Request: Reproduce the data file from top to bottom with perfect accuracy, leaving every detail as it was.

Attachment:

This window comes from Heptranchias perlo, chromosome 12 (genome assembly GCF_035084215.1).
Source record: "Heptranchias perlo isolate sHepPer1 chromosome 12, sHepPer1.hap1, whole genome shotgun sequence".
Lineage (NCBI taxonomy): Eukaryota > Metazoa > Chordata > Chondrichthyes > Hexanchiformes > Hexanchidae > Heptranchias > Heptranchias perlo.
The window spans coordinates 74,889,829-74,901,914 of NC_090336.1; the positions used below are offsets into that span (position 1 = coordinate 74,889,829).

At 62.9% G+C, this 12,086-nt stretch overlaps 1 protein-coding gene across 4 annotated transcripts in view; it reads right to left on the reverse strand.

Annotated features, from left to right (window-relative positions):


This window comes from Heptranchias perlo, chromosome 12 (genome assembly GCF_035084215.1).
Source record: "Heptranchias perlo isolate sHepPer1 chromosome 12, sHepPer1.hap1, whole genome shotgun sequence".
Lineage (NCBI taxonomy): Eukaryota > Metazoa > Chordata > Chondrichthyes > Hexanchiformes > Hexanchidae > Heptranchias > Heptranchias perlo.
The window spans coordinates 74,889,829-74,901,914 of NC_090336.1; the positions used below are offsets into that span (position 1 = coordinate 74,889,829).

At 62.9% G+C, this 12,086-nt stretch overlaps 1 protein-coding gene across 4 annotated transcripts in view; it reads right to left on the reverse strand.

Annotated features, from left to right (window-relative positions):